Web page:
1.d4 e6 2.e4 d5 3.Nd2 c5 4.ed5 ed5 5.Ngf3 a6 6.dc5 Bxc5 7.Nb3 Ba7 8.Bg5 Nf6 9.Nfd4 O-O 10.Be2 Qd6 11.O-O Ne4 12.Be3 Nc6 13.Nxc6 Bxe3 14.fe3 bc6 15.Bd3 Nf6 16.Qe1 Ng4 17.Qh4 f5 18.Rf4 Ne5 19.Qg3 Ra7 20.Raf1 Raf7 21.Nd4 Nxd3 22.cd3 c5 23.Nf3 Qb6 24.Rh4 h6 25.Ne5 Rf6 26.d4 cd4 27.Rxd4 Qxb2 28.Rxd5 Be6 29.Rd4 Kh7 30.Nd7 Bxd7 31.Rxd7 Rg6 32.Qf3 Qe5 33.Rd4 Rb8 34.Qf4 Qe6 35.Rd2 Rb5 36.h3 Re5 37.Kh2 Rf6 38.Rfd1 Re4 39.Qb8 Rxe3 40.Rd8 Qe5 41.Qxe5 Rxe5 42.R1d2 g5 43.g4 Rf7 44.R8d7 Kg7 45.gf5 Rxf5 46.a3 Rf2 47.Kg3 Rxd7 48.Rxd7 Rf7 49.Rd4 Rf6 50.a4 Kg6 51.h4 Kh5 52.hg5 hg5 53.Rd3 Rf4 54.Ra3 a5 55.Kh3 Rb4 56.Kg3 Rf4 57.Ra1 Rg4 58.Kh3 Re4 59.Ra3 Kg6 60.Kg3 Kf5 61.Kf3 Ke5 62.Kg3 Rd4 63.Ra1 Kd5 64.Rb1 Rb4 65.Rf1 Ke5 66.Re1 Kd4 67.Kh2 Rxa4 68.Rg1 Rc4 69.Rxg5 a4 70.Kg2 Kc3 71.Kf3 a3 72.Ra5 Kb3 0-1
Please examine the position after 52. ... hxg5 . Isn't this a type of drawing position we all study as a Class B player ? 53.Rd3 is worse than a blunder . It deserves 4 question marks .
|Apr-12-08|| ||keypusher: <Vollmer> The game is in the database and the ending (53. Rd3 in particular) is discussed in detail in the kibitzing on the game page.|
Keres vs Botvinnik, 1948
Of course that ending has long been Exhibit A for the claim that Keres threw games to Botvinnik in the match-tournament. But Hans Kmoch, annotating in Chess Life in 1948, thought (wrongly) that 53. Rd3 was forced. (His notes are in the kibitzing, courtesy of <Resignation Trap>.) So, though 53. Rd3 is an error, it certainly does not deserve four question marks.
|Aug-18-09|| ||WhiteRook48: the Botvinnik upset|
|Nov-16-09|| ||Xeroxx: Fingerslip Variation?
|Nov-28-10|| ||soothsayer8: The "fixing" allegations are interesting, I don't know that I believe it, but I certainly wouldn't put it past the Soviets. I mean, even America faked a moon landing to try to prove intellectual superiority! ;) (just kidding of course). But whether or not the whole tournament was fixed, I could see Botvinnik letting Keres take this one to try to help his score against the American Reshevsky; some of his moves are very uncharacteristic. |
Anyway, just analyzing the games, I don't see any evidence of match fixing, the mistakes that were made by Keres and Smyslov against Botvinnik were not moves I wouldn't expect to occasionally see even at this level; positional inaccuracies and tactical oversights that have happened to the best chess players from time to time. Euwe was trying his hardest, as far as I know, and he played significantly worse than any of the Soviets.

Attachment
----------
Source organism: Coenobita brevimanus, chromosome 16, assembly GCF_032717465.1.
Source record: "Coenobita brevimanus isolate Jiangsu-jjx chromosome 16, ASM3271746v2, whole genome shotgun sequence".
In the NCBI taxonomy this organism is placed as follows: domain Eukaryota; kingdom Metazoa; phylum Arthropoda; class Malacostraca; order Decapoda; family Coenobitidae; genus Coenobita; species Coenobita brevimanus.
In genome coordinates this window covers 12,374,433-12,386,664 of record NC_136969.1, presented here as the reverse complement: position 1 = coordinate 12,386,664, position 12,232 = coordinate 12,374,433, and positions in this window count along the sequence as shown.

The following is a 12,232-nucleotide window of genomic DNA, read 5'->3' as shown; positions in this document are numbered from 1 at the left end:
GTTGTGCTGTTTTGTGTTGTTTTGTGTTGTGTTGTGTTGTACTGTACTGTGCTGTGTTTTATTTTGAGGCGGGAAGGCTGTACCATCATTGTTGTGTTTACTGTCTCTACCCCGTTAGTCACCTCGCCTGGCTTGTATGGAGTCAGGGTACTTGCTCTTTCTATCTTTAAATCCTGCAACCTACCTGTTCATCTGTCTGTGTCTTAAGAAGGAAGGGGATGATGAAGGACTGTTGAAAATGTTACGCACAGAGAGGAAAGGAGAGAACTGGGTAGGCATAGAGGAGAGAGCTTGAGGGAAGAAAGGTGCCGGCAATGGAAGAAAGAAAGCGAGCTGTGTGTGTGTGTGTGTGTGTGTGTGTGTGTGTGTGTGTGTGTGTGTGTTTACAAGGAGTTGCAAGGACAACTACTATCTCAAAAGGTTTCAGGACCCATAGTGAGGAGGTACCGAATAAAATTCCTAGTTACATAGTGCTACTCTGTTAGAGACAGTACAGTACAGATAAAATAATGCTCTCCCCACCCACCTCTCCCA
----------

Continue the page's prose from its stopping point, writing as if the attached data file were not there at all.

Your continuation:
|Jul-13-11|| ||Poulsen: These suspiscions of a fix in this game - and others - are largely speculative. There is no real evidence, but it is know, that soviet officials put pressure on Keres during the tournament. When Botvinnik found that out he protested strongly.|
A dutch newspaper at the time suggested the possibility of a fix before the tournament, since half the participants would be Soviets. That enraged Botvinnik so much, that he refused to play in Haag.
This is why the tournament ended up being split between Haag and Moscow.
|Dec-06-11|| ||King Death: < Xeroxx: Fingerslip Variation? |
The name comes from this game: Alekhine vs Flohr, 1936, and here's a little background on the game itself.
|Jan-06-12|| ||DrGridlock: I played through this game with "guess the move" which is an interesting tool to start analyzing a game.|
I selected 26 Bf3. Upon further analysis after the game, this was also Komodo's choice for White. 26 g3 is slightly inferior, but Botvinnik's 26 ... Rf5 instead of 26 ... Be4 is the move which gives the game to White.
click for larger view
Analysis by Komodo32 3 32bit:
1. ² (0.37): 26...Be4 27.Rc3 Nf5 28.g4 Rxg4 29.Bxg4 Nxg4 30.Nh5 Rd6 31.c5 Re6 32.h3 Nf2 33.Rcxe3 Nxe3 34.Rxe3 Kd7 35.Nf4 Re8 36.Bd4 Rg8 37.Kd2 Bc6 38.Re2 Ne4+ 39.Kc2 Ng3 40.Re5 Be4+ 41.Kb2